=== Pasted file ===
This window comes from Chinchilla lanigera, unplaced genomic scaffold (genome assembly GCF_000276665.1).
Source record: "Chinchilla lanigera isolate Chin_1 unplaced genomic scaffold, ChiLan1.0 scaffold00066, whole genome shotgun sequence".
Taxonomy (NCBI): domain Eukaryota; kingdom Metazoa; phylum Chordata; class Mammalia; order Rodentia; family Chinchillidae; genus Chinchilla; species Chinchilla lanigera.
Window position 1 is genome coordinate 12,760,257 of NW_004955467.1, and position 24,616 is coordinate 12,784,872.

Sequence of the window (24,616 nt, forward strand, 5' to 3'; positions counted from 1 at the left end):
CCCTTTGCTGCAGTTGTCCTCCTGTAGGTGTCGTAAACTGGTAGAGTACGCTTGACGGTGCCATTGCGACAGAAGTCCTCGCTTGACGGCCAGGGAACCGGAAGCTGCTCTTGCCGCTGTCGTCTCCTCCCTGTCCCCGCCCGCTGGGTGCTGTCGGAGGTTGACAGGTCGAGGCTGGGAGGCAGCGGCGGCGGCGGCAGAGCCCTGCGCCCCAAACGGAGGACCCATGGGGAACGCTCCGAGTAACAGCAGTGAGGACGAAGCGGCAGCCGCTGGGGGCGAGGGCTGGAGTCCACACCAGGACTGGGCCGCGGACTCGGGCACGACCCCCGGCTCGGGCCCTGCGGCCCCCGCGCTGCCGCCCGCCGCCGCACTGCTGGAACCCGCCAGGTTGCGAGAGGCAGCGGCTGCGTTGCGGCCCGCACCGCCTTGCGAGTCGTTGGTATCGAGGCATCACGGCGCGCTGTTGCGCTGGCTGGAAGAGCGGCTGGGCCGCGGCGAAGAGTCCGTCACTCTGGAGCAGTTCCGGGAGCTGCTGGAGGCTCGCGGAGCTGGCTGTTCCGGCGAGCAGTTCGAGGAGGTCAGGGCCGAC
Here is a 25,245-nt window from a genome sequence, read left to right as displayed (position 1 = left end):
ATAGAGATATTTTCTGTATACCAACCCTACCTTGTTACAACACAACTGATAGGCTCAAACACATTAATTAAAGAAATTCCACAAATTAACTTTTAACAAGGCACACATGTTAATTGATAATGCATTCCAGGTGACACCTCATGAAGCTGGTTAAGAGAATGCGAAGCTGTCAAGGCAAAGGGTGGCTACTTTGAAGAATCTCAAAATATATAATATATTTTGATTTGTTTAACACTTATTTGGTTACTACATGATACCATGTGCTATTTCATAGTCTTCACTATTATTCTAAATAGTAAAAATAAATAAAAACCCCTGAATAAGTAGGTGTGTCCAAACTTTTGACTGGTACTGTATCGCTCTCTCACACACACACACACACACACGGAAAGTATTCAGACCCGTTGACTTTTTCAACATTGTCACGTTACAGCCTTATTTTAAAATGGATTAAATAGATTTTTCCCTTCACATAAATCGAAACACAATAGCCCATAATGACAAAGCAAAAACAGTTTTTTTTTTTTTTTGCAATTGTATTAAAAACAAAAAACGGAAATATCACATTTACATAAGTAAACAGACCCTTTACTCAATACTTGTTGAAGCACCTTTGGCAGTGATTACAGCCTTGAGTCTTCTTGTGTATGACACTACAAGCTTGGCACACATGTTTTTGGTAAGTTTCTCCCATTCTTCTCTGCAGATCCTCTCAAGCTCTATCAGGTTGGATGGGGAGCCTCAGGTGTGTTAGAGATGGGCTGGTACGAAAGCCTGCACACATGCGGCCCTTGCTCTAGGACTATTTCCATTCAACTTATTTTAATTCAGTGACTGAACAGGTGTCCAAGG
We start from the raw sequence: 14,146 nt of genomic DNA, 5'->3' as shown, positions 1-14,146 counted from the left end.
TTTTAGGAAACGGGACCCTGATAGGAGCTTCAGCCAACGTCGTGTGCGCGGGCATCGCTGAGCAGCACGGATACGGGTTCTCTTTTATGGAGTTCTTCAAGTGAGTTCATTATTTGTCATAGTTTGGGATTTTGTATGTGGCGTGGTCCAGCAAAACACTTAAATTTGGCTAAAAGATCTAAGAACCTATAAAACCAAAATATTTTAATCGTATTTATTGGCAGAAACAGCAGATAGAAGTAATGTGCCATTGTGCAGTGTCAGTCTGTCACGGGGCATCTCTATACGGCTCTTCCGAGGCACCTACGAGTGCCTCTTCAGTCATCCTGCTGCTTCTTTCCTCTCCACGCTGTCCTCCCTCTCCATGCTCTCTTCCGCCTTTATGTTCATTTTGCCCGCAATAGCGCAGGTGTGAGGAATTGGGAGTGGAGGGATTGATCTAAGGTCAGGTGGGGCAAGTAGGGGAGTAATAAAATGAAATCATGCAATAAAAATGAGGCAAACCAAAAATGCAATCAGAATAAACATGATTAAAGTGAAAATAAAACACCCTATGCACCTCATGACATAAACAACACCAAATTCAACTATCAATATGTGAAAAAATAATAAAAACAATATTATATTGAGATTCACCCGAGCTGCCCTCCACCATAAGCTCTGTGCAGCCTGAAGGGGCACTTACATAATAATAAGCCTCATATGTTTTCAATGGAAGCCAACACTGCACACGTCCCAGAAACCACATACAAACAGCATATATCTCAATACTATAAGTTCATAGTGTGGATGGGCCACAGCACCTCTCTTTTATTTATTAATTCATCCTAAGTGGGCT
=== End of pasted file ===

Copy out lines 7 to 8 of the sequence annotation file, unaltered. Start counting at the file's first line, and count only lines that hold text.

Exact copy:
Here is a 25,245-nt window from a genome sequence, read left to right as displayed (position 1 = left end):
ATAGAGATATTTTCTGTATACCAACCCTACCTTGTTACAACACAACTGATAGGCTCAAACACATTAATTAAAGAAATTCCACAAATTAACTTTTAACAAGGCACACATGTTAATTGATAATGCATTCCAGGTGACACCTCATGAAGCTGGTTAAGAGAATGCGAAGCTGTCAAGGCAAAGGGTGGCTACTTTGAAGAATCTCAAAATATATAATATATTTTGATTTGTTTAACACTTATTTGGTTACTACATGATACCATGTGCTATTTCATAGTCTTCACTATTATTCTAAATAGTAAAAATAAATAAAAACCCCTGAATAAGTAGGTGTGTCCAAACTTTTGACTGGTACTGTATCGCTCTCTCACACACACACACACACACACGGAAAGTATTCAGACCCGTTGACTTTTTCAACATTGTCACGTTACAGCCTTATTTTAAAATGGATTAAATAGATTTTTCCCTTCACATAAATCGAAACACAATAGCCCATAATGACAAAGCAAAAACAGTTTTTTTTTTTTTTTGCAATTGTATTAAAAACAAAAAACGGAAATATCACATTTACATAAGTAAACAGACCCTTTACTCAATACTTGTTGAAGCACCTTTGGCAGTGATTACAGCCTTGAGTCTTCTTGTGTATGACACTACAAGCTTGGCACACATGTTTTTGGTAAGTTTCTCCCATTCTTCTCTGCAGATCCTCTCAAGCTCTATCAGGTTGGATGGGGAGCCTCAGGTGTGTTAGAGATGGGCTGGTACGAAAGCCTGCACACATGCGGCCCTTGCTCTAGGACTATTTCCATTCAACTTATTTTAATTCAGTGACTGAACAGGTGTCCAAGG